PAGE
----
Book Image

Workflow Automation with Microsoft Power Automate - Second Edition

By : Aaron Guilmette
4 (2)
Book Image

Workflow Automation with Microsoft Power Automate - Second Edition

4 (2)
By: Aaron Guilmette

Overview of this book

MS Power Automate is a workflow automation tool built into MS 365 to help businesses automate repetitive tasks or trigger business processes without user intervention. It is a low-code tool that is part of the Microsoft applications framework, the Power Platform. If you are new to Power Automate, this book will give you a comprehensive introduction and a smooth transition from beginner to advanced topics to help you get up to speed with business process automation. Complete with hands-on tutorials and projects, this easy-to-follow guide will show you how to configure automation workflows for business processes between hundreds of applications, using examples within Microsoft and including third-party apps like Dropbox and Twitter. Once you understand how to use connectors, triggers, and actions to automate business processes, you’ll learn how to manage user input, documents, and approvals, as well as interact with databases. This edition also introduces new Power Automate features such as using robotic process automation (RPA) to automate legacy applications, interacting with the Microsoft Graph API, and working with artificial intelligence models to do sentiment analysis. By the end of this digital transformation book, you’ll have mastered the basics of using Power Automate to replace repetitive tasks with automation technology.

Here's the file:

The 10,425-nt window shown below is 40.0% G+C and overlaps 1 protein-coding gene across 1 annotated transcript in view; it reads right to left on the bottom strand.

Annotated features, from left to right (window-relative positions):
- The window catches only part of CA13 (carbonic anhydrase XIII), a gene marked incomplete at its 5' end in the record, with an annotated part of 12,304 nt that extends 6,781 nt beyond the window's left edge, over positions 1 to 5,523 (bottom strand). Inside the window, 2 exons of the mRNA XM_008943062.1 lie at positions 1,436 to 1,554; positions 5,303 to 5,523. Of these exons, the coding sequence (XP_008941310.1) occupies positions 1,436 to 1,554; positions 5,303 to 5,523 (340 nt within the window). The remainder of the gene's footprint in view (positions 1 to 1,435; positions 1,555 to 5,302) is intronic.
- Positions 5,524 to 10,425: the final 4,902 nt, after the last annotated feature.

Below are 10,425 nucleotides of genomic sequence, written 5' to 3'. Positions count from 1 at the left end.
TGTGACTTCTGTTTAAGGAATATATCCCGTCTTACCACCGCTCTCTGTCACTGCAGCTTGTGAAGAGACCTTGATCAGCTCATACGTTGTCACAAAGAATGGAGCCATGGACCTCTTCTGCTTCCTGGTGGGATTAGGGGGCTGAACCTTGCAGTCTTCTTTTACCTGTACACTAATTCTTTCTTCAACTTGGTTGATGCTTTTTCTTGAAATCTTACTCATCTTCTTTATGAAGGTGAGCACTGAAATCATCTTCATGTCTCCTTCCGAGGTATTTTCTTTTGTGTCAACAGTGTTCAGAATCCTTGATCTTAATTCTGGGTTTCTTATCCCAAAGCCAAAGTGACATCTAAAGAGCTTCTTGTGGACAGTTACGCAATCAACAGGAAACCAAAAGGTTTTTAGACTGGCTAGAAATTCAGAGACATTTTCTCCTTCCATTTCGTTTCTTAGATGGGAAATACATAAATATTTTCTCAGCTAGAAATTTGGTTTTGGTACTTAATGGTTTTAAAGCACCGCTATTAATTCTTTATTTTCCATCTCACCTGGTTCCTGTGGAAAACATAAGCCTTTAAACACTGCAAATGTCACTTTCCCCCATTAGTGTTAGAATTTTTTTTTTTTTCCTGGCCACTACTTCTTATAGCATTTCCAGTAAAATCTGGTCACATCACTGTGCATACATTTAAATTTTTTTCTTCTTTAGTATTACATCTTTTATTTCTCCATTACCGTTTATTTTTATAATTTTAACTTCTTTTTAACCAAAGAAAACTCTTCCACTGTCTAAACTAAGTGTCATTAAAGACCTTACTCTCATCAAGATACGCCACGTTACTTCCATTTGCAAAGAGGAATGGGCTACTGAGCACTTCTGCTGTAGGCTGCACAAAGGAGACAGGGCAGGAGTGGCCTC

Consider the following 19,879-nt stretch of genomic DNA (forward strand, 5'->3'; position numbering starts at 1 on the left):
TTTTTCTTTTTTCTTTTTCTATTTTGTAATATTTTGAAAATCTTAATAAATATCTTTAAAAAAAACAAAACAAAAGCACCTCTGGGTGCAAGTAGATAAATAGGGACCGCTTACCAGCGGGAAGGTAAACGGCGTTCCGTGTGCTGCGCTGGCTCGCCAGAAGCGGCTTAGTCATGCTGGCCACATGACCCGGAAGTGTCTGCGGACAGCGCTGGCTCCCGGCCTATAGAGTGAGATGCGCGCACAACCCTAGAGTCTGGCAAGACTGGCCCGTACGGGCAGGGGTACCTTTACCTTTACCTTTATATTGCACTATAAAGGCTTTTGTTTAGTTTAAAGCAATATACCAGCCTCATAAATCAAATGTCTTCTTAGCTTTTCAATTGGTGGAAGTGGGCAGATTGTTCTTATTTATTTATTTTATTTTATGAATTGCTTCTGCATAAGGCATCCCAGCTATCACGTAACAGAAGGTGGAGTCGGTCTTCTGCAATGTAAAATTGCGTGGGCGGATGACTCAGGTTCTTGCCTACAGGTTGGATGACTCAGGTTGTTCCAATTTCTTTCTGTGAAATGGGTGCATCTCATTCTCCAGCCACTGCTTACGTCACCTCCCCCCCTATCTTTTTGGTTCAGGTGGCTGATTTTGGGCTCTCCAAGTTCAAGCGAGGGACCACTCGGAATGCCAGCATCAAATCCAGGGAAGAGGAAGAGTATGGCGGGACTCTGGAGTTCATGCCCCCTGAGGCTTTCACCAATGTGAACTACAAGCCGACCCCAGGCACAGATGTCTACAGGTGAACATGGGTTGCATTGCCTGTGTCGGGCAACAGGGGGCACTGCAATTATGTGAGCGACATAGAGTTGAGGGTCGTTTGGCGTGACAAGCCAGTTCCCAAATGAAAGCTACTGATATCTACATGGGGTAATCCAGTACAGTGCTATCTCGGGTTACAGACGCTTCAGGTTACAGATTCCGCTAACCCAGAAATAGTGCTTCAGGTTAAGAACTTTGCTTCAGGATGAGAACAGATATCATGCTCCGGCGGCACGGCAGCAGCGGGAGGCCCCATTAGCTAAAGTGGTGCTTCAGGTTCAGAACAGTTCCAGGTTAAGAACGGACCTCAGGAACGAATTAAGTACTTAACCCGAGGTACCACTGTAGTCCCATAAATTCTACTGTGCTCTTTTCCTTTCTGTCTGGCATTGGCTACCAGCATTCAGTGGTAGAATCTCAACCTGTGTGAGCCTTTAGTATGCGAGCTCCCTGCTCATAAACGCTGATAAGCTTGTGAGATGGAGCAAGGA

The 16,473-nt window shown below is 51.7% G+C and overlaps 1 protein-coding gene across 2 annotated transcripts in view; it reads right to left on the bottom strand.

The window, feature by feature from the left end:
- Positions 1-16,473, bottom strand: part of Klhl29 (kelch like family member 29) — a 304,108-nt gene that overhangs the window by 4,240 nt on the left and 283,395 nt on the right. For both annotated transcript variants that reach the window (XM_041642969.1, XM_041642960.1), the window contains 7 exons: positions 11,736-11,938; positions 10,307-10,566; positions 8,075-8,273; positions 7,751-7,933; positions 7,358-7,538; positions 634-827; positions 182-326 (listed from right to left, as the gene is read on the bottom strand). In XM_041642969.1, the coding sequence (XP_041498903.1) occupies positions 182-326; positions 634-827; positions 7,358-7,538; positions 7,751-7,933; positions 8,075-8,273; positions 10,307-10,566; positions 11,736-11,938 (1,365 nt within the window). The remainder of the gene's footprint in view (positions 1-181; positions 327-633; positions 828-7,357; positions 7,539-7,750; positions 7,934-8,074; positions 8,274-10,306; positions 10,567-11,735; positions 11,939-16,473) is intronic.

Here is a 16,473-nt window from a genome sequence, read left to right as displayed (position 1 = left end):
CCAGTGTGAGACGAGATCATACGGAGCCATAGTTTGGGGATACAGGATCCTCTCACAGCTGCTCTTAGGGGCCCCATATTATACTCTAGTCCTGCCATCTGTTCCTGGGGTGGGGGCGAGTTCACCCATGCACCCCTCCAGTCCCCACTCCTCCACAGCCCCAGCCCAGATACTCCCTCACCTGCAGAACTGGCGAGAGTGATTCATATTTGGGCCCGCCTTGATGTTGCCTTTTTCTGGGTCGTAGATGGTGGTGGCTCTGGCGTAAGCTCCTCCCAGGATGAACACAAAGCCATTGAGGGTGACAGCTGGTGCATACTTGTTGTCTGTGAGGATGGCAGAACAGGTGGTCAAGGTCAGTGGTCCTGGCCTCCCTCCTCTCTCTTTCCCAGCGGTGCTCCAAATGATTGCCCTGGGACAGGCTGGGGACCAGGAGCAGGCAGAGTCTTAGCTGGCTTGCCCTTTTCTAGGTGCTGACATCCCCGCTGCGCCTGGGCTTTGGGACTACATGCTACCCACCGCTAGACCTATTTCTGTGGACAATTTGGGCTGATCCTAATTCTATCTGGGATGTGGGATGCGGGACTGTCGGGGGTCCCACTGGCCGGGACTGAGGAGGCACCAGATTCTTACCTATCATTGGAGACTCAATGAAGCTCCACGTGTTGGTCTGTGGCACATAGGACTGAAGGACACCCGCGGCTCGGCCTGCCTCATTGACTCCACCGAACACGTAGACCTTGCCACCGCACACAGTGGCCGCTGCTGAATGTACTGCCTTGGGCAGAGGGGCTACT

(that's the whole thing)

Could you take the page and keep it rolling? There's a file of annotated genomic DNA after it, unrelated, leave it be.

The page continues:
Table of Contents (22 chapters)
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Responding to approvals

As an approver, you’ll receive an email notification stating that action is required. Approvals will also show up in the Approvals section of both the Power Automate web portal and the mobile app as well as within the Approvals app in Microsoft Teams. An approval can be processed from any of those locations.

The approval has buttons based on the various Response option items selected in the approval flow. In the following screenshot, you can see that the options we configured when creating the approval flow are displayed in the body of the email. The approver can select Approve or Deny, enter any optional information, and then click Submit.

Figure 9.19 shows what the approval email looks like when it’s delivered to the approver:

Figure 9.19: Approval request email

If your organization has deployed the Approvals app, the request is also available there, as shown in Figure 9.20:

Figure 9.20: Approvals app in Microsoft...